It’s Always Something

Like many women of my rapidly advancing age, I loved Gilda Radner. I watched old SNL skits on VHS, while eating popcorn with my dad. He and Gilda helped me learn what funny was. 

When I later became a reader, I devoured her memoir “It’s Always Something”, probably still while eating popcorn. The book was funny and heartbreaking. A passage always stuck with me. 

When Gilda was advancing down the floor, dancing with cancer, she told of lying in bed at night with Gene Wilder. She relayed her memory of once again crying, being scared and needing someone to hold her and make it all okay. 

She revealed, to my teenage disgust, that on one dark and lonely night, Gene could no longer do those things. He too was tired. He was scared. He needed someone to rub his own cheek with words of solace, and make it all okay. 

How dare he! I spat and eye rolled and huffed as only a disappointed privileged teen can. How could he ever consider not being there to the very last curl of his hair for Gilda Radner!

I didn’t get it. 

Now I do. 

I watched my own dad die of cancer. I watched my mother care for him as he slowly did. My father needed the physical care. The mental care. 

But so did my mother. 

It’s not easy to be the caregiver or the partner. I know that. Sometimes, it really is easier to be the patient. As hard and callous as that sounds. 

I watched her do it before for him. Before cancer. She laid with him through anxiety and mental illness. I know there were nights that she didn’t have any more to give. When she was bone-tired from her feet to the end of pin-straight hair. When she needed someone to tell her it would be okay. 

There was no one. 

Last night, I lay there like my dad. 

I was the one hurting. 

Again. 

And I was the one who asked to be held and comforted and coddled. 

Again. 

And I never thought for a moment to consider if the one I was asking might not need some care, too.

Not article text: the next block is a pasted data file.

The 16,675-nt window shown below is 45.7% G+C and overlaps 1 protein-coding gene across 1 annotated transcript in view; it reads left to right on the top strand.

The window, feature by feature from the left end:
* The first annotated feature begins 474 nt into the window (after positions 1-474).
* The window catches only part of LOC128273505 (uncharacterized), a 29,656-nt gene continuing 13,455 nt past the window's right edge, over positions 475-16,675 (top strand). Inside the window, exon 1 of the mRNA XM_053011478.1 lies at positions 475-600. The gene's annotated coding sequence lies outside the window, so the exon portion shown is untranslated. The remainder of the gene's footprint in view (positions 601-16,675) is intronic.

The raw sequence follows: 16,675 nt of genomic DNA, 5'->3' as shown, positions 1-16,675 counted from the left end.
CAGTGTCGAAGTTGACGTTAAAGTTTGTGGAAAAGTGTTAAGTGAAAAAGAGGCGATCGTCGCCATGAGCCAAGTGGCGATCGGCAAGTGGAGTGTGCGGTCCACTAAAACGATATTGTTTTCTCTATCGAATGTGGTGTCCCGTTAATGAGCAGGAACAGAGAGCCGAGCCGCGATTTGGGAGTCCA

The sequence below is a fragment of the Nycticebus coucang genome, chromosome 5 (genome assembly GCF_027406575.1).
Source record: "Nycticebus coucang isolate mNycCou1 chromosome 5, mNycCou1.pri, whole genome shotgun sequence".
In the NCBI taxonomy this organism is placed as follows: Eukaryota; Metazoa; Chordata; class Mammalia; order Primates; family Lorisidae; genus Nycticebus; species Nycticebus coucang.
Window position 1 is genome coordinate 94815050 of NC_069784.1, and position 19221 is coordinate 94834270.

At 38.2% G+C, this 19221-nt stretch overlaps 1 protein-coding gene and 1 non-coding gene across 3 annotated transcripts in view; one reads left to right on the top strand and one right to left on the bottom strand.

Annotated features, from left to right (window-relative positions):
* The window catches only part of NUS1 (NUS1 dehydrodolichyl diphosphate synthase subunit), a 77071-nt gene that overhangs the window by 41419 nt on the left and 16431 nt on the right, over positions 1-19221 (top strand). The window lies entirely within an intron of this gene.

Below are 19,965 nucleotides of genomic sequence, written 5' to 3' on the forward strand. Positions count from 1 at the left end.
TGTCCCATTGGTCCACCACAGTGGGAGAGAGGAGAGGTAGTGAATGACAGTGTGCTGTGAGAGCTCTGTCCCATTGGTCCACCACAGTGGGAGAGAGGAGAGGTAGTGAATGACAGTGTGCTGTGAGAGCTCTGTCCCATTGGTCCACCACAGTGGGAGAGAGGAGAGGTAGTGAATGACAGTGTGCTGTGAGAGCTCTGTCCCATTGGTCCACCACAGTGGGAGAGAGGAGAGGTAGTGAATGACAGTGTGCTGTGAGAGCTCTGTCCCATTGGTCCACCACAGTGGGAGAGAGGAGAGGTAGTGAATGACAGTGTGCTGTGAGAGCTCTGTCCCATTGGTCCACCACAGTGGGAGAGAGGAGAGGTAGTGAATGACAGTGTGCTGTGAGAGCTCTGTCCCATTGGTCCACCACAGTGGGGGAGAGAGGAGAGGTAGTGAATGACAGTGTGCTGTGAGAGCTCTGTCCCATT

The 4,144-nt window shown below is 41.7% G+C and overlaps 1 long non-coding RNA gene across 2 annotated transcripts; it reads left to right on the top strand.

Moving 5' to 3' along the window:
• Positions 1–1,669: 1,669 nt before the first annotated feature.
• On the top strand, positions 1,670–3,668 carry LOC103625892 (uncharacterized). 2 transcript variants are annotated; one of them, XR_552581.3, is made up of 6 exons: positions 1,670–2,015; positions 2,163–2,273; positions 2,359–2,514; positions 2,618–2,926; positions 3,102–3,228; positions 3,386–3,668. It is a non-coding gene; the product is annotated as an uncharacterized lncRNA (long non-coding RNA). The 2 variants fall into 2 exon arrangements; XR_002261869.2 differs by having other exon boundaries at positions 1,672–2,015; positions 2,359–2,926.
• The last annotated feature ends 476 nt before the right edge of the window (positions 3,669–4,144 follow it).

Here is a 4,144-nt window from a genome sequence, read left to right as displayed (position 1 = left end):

They did. 

I forget. I avoid. I neglect. Not on purpose. Not at all. But because while anxiety and depression hurts. And hurts. And then hurts even more. To have your own brain and body rebel and scream lies. It hurts. I was too busy hurting to see. And remember. 

It hurts to be the one watching. 

It hurts to give and give and never get any return. To reaffirm and encourage and try to lift up someone who seems to only want to drag themselves as far down in the pits as their claws will carry them. 

And that’s what I do. What many of us with unquiet minds do. And sometimes we bring the ones holding us down with us. 

Because it is always something. It’s work. It’s a kid. It’s a bill. It’s a failure. It’s a successs that’s not success enough. It’s a wonderful weekend of love and magic that your brain tells you to fight against for no good reason, only that you can’t believe it actually happened. 

Today, I want to remember. To be thankful for the love I take that is so freely given. Again and again. Even when I don’t see or believe it. To see, really see when someone is watching me and maybe hurting too. I want to go into the pit alone if I need, but alone. And I want to have strong, free arms to grab hold, to keep them from going into the same dark. 

That’s what love is. 

Being there. 

Seeing. 

Believing. 

Remembering every little something.

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